Frederic Remington’s Special Love of the American West

For every artist, living a life that embodies the themes within their artwork is the ultimate dream. For American Wild West painter Frederic Remington, this dream was a reality. Not only did he paint the lifestyle of the American cowboy and many of the historical deeds surrounding them, but he also lived them firsthand.

Practically all of his paintings depict real-life events in one facet or another. Although some may be glamoured and romanticized, many of them portray scenes that Remington himself witnessed during his time as a magazine illustrator and war correspondent.

As well as being a beloved painter, Remington was also an accomplished sculptor. Both Frederic Remington’s art and sculptures showcase an inherent love for the American West. The following is a presentation of some of the most famous Frederic Remington paintings and an investigation into why he loved the Wild West so much.

A Dash for the Timber (1889)

Frederic Remington – A Dash for the Timber

When you think of the Wild West, the first thing that probably comes to mind is epic gun fights and high-speed chases on horseback. Well, Frederic Remington’s intense painting called “A Dash for the Timber” exhibits the exhilarating excitement of both in one fabulous painting.

This striking scene is like something straight out of a Hollywood movie. In the painting, eight cowboys gallop at full speed in retreat from a group of Native Americans in hot pursuit. Smoke fills the air from the fire of the cowboy’s rifles and revolvers as they attempt to make their escape.

This epic Remington western painting can be seen as an early source of inspiration for many of the Wild West movies that followed. Remington’s brilliance for portraying horses is also on full display here as each seems to exhibit their own unique personality as their hooves kick up a cloud of dust in their sprint to safety. This is one painting that is definitely worth checking out.

Self-Portrait On a Horse (1890)

By 1890, Remington was well established as one of the leading illustrators and chroniclers of America’s Western frontier. He had undergone many campaigns to the American West and gained a reputation as a regional expert and a bonafide cowboy.

This idea of Frederic Remington, the cowboy, is no better exhibited than in his 1890 self-portrait. Sitting proudly on a grand white steed with his rifle in tow and adorned in all the familiar trimmings of a cowboy, Remington looks the part of a bucking bronco.

It might seem far-fetched, but Remington did indeed live the lifestyle of a cowboy and truly enjoyed his life of adventures. This romanticized depiction of a lone ranger sitting larger than life against the backdrop of the harsh environment of the Western plateaus would often reappear throughout Remington’s Western paintings.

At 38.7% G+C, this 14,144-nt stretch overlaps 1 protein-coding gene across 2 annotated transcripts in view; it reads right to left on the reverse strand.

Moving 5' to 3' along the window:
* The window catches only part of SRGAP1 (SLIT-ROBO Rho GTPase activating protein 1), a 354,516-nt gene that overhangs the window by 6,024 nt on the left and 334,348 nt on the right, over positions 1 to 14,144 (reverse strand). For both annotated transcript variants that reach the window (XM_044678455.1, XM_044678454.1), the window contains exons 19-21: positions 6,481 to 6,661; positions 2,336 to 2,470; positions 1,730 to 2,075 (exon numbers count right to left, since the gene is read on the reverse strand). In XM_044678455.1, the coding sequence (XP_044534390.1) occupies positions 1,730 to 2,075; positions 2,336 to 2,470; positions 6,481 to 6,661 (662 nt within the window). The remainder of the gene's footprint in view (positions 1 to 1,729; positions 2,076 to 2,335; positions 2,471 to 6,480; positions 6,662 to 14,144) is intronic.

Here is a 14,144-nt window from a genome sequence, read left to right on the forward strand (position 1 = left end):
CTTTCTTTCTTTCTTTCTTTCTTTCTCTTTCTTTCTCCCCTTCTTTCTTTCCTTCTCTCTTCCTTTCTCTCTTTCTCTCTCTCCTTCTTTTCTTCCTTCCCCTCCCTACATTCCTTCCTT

The Old Stage Coach (1901)

In another famous Frederic Remington painting titled “The Old Stage Coach”, a perfect example of the romanticism often associated with the rugged way of life in the American West. This romanticism has captivated not just American audiences of today but also the imagination of people worldwide. As a result, Western movies are some of the most popular of all time.

In Frederic Remington’s art, this aspect of capturing one’s imagination leaps off the canvas, and there’s no doubt that Remington himself was fully under the spell of the Wild West. Perhaps no other time in history is as raw as America’s settling.

In the painting “The Old Stage Coach”, a moonlit sky sets the scene as a lone stagecoach journey’s through a grassy prairie. The pace of the horses pulling the coach and the silhouette of the passenger’s rifle suggest that the coach is being chased as aptly embodies the danger and excitement of the Wild West.

Fight for the Waterhole (1903)

Life in the American West was difficult, and life expectancy was often short. This is because there were so many different avenues to kill anybody bold enough to stake their claim there. These threats ranged from attacks from Native Americans looking to protect their lands to the harsh environment and landscape of the West.

“Fight for the Waterhole” is intimate and immediate threats are made abundantly clear. In the painting, three cowboys take cover in a waterhole with their rifles close at hand.

Although somewhat romanticized, this painting depicts a far more realistic aspect of life in the West. The cowboys have to fight for their survival from both outside threats looking to claim the waterhole as their own, as well as the harsh desert itself. It is a stark reminder of the struggle for survival and the toughness of the people who called this place home.

The Outlier (1909)

Many of Frederic Remington’s paintings also included events from the Native American perspective. In much of Remington’s later artwork, there is a particular focus on the plight of the Native Americans. In all fairness, though, Remington did the native population justice throughout his career.

He dedicated dozens of paintings to the indigenous people, undoubtedly fascinated and greatly respected their ways and culture. However, none of all his Native American-themed paintings are more famous than his painting “The Outlier”.

It beautifully and poignantly personifies a people who were being slaughtered and driven from their homeland. The lone warrior with the moon at his back in the dark wilderness represents a people whose way of life was quickly slipping away into darkness. It is one of Frederic Remington’s last paintings and one of his most Impressionist styles.

The Bottom Line

For Frederic Remington, being an artist and being a cowboy went hand in hand. His Western paintings are a wonderful tribute to a life spent on the frontiers of America. The more you learn about Remington’s art, the more appreciation you will have for the American Wild West. 

Adrianna Tori

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